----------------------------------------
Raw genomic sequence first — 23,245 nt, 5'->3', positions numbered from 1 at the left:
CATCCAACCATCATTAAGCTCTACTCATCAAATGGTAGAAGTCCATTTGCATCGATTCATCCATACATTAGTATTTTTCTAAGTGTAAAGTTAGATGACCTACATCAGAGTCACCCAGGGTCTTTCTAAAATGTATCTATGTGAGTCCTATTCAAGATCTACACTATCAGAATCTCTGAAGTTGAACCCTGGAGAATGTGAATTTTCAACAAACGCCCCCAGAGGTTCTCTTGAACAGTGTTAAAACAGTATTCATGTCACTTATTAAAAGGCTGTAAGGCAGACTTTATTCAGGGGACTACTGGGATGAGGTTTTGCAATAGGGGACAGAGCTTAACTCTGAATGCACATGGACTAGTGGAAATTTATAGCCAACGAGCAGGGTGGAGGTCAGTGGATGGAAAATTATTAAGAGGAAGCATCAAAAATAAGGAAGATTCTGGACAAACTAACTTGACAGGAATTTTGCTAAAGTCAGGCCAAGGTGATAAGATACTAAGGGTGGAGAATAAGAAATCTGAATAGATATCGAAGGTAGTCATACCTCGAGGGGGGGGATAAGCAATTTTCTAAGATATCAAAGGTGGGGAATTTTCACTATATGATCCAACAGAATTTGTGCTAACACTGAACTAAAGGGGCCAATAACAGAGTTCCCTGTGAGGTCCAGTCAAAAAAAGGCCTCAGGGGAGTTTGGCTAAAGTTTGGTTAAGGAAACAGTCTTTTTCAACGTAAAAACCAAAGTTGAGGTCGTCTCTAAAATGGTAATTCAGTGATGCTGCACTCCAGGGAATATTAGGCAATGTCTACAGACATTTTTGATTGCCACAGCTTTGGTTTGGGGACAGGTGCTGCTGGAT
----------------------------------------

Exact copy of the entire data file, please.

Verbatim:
Raw genomic sequence first — 23,245 nt, 5'->3', positions numbered from 1 at the left:
CATCCAACCATCATTAAGCTCTACTCATCAAATGGTAGAAGTCCATTTGCATCGATTCATCCATACATTAGTATTTTTCTAAGTGTAAAGTTAGATGACCTACATCAGAGTCACCCAGGGTCTTTCTAAAATGTATCTATGTGAGTCCTATTCAAGATCTACACTATCAGAATCTCTGAAGTTGAACCCTGGAGAATGTGAATTTTCAACAAACGCCCCCAGAGGTTCTCTTGAACAGTGTTAAAACAGTATTCATGTCACTTATTAAAAGGCTGTAAGGCAGACTTTATTCAGGGGACTACTGGGATGAGGTTTTGCAATAGGGGACAGAGCTTAACTCTGAATGCACATGGACTAGTGGAAATTTATAGCCAACGAGCAGGGTGGAGGTCAGTGGATGGAAAATTATTAAGAGGAAGCATCAAAAATAAGGAAGATTCTGGACAAACTAACTTGACAGGAATTTTGCTAAAGTCAGGCCAAGGTGATAAGATACTAAGGGTGGAGAATAAGAAATCTGAATAGATATCGAAGGTAGTCATACCTCGAGGGGGGGGATAAGCAATTTTCTAAGATATCAAAGGTGGGGAATTTTCACTATATGATCCAACAGAATTTGTGCTAACACTGAACTAAAGGGGCCAATAACAGAGTTCCCTGTGAGGTCCAGTCAAAAAAAGGCCTCAGGGGAGTTTGGCTAAAGTTTGGTTAAGGAAACAGTCTTTTTCAACGTAAAAACCAAAGTTGAGGTCGTCTCTAAAATGGTAATTCAGTGATGCTGCACTCCAGGGAATATTAGGCAATGTCTACAGACATTTTTGATTGCCACAGCTTTGGTTTGGGGACAGGTGCTGCTGGAT